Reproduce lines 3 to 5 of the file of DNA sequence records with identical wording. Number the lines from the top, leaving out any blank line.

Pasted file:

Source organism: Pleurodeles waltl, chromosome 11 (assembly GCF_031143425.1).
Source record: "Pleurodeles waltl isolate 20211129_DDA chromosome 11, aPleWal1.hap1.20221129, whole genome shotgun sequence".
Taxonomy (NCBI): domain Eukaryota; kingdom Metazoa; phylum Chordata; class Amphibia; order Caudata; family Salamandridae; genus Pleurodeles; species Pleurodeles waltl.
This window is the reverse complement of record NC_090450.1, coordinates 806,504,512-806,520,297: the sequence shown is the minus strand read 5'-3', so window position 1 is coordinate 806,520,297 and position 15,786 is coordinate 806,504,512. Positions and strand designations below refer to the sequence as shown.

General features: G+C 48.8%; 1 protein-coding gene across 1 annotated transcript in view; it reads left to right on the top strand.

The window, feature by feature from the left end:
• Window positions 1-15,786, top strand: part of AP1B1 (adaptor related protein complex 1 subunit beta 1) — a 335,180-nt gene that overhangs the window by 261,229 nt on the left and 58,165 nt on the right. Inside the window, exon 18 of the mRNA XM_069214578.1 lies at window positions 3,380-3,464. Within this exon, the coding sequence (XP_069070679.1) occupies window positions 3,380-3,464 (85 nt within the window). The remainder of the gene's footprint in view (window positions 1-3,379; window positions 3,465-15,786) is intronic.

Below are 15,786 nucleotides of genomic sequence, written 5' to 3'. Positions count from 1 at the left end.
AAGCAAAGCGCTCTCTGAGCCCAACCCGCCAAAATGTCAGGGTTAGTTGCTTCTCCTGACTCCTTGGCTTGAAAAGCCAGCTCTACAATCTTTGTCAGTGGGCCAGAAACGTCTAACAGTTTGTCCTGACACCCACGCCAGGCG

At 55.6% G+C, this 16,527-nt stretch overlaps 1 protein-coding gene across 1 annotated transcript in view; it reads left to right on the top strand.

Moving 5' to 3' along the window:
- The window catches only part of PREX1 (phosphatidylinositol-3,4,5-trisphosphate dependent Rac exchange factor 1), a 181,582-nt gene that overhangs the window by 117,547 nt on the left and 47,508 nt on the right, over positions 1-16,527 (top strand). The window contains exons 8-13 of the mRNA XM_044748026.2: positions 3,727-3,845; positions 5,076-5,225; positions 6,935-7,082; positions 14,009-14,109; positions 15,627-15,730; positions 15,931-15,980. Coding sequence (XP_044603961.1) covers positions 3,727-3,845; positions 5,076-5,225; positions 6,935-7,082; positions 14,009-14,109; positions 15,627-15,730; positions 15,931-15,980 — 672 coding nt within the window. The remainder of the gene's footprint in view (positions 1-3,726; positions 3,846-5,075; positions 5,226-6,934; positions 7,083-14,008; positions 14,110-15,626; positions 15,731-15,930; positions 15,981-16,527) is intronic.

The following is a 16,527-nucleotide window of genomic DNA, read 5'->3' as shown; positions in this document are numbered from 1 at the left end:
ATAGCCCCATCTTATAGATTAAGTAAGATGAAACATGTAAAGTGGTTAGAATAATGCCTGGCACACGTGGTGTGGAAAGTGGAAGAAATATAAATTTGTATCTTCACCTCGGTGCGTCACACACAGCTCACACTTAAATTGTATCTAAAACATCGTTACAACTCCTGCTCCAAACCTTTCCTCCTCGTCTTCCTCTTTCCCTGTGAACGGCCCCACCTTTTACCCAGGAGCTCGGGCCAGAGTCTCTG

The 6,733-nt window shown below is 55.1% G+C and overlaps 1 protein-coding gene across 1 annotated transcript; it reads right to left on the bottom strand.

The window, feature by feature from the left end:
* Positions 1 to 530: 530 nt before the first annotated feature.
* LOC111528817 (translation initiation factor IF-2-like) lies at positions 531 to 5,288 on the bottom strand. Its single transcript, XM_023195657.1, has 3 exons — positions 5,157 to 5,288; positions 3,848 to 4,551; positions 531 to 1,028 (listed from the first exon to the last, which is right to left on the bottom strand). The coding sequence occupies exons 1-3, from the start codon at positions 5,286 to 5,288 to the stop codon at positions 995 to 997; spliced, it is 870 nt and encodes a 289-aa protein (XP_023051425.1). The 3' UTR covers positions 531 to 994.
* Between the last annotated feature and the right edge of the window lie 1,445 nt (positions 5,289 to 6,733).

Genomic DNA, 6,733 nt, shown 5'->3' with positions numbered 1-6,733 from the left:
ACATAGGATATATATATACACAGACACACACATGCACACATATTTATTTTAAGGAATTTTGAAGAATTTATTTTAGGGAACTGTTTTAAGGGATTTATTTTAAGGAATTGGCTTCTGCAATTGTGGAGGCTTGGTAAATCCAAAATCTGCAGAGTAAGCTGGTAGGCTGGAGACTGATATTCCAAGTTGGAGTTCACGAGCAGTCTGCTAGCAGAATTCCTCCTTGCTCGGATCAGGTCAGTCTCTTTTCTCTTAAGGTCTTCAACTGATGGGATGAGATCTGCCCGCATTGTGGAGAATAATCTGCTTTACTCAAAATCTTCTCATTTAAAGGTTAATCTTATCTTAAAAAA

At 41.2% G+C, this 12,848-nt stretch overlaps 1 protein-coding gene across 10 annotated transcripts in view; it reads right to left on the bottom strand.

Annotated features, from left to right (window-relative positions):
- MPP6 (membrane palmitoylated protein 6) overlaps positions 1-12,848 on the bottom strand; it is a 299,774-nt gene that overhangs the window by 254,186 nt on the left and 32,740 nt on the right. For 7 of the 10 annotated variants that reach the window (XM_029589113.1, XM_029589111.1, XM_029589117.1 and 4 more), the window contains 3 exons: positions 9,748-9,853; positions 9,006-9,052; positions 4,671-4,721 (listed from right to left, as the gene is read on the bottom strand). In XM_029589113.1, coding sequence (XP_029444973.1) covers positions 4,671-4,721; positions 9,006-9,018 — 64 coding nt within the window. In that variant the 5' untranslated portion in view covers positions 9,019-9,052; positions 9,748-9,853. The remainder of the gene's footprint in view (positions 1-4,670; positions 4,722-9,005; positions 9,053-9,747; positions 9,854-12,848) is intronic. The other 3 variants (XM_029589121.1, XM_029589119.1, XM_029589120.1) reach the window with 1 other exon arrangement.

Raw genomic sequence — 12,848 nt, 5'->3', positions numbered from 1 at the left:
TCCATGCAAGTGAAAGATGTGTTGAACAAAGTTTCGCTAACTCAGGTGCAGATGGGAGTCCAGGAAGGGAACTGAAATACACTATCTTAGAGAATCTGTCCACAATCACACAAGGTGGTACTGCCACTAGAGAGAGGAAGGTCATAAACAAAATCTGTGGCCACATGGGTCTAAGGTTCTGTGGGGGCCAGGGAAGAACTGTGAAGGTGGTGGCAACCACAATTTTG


Taxonomy (NCBI): domain Eukaryota; kingdom Metazoa; phylum Chordata; class Amphibia; order Caudata; family Salamandridae; genus Pleurodeles; species Pleurodeles waltl.
This window is the reverse complement of record NC_090450.1, coordinates 806,504,512-806,520,297: the sequence shown is the minus strand read 5'-3', so window position 1 is coordinate 806,520,297 and position 15,786 is coordinate 806,504,512. Positions and strand designations below refer to the sequence as shown.

General features: G+C 48.8%; 1 protein-coding gene across 1 annotated transcript in view; it reads left to right on the top strand.